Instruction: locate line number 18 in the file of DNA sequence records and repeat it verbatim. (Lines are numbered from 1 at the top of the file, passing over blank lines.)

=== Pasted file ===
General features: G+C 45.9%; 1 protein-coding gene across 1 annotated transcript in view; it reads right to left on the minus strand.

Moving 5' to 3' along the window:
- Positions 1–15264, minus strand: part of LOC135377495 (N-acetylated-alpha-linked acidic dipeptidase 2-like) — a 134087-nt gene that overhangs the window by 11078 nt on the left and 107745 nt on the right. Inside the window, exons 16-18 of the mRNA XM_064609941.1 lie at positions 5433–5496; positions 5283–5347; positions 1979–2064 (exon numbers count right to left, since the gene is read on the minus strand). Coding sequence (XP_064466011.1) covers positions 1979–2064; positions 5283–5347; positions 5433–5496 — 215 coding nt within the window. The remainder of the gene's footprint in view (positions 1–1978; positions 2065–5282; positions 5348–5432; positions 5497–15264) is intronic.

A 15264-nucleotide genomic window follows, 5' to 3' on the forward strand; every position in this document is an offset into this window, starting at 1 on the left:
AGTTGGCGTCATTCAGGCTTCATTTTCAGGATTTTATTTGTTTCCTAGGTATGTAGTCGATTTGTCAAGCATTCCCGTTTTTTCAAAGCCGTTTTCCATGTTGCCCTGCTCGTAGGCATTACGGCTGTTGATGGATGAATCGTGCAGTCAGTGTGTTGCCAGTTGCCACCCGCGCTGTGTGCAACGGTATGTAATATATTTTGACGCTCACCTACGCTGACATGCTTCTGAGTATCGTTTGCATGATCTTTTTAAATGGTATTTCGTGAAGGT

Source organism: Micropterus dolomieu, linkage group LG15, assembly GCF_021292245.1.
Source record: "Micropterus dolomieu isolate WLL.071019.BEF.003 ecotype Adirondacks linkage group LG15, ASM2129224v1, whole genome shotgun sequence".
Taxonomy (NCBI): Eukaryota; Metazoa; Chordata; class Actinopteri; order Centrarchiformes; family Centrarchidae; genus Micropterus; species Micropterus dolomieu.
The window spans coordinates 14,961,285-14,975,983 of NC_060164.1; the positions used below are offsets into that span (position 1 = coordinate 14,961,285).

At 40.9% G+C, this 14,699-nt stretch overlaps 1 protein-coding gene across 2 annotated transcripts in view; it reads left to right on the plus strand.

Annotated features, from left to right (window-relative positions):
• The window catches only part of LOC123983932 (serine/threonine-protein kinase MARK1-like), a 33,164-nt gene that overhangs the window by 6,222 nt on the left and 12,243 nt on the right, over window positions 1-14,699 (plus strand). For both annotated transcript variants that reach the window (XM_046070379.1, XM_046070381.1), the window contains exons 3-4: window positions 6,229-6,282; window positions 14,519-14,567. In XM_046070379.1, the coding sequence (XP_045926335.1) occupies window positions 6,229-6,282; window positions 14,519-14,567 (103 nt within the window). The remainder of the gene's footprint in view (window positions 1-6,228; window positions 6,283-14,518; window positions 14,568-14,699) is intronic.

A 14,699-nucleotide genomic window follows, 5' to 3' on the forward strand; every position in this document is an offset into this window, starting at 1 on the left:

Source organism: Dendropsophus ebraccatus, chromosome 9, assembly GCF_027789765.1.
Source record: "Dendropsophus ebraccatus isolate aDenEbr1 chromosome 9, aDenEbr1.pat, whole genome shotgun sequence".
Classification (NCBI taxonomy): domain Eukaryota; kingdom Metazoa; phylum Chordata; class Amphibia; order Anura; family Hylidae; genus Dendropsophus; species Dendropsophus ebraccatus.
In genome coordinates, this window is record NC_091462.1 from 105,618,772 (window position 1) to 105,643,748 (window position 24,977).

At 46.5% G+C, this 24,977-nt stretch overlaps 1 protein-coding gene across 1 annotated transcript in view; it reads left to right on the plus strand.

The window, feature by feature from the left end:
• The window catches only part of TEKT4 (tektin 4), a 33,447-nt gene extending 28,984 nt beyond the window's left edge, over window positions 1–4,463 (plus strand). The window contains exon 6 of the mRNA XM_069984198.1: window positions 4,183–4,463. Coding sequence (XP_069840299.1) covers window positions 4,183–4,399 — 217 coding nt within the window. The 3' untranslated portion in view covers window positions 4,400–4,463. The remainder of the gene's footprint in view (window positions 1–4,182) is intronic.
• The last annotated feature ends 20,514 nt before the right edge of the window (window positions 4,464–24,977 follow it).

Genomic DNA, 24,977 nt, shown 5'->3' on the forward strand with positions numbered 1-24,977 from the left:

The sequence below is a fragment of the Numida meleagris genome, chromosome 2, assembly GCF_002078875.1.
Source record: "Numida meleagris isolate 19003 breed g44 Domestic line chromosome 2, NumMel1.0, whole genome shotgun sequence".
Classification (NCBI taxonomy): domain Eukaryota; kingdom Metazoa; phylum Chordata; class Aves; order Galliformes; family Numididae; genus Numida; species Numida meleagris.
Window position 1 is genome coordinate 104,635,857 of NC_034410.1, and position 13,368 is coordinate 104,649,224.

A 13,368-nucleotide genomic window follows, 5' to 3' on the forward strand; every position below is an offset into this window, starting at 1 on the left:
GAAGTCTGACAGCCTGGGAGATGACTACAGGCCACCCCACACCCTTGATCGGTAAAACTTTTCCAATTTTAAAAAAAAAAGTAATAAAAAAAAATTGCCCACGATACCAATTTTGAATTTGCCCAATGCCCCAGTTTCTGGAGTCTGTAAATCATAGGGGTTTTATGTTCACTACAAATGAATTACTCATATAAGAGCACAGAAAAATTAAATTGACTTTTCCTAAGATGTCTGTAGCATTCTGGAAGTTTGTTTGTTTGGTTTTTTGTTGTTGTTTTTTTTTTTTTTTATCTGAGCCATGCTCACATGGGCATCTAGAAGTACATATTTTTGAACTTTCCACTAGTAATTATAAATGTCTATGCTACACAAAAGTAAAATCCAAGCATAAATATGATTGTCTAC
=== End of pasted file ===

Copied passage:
At 46.5% G+C, this 24,977-nt stretch overlaps 1 protein-coding gene across 1 annotated transcript in view; it reads left to right on the plus strand.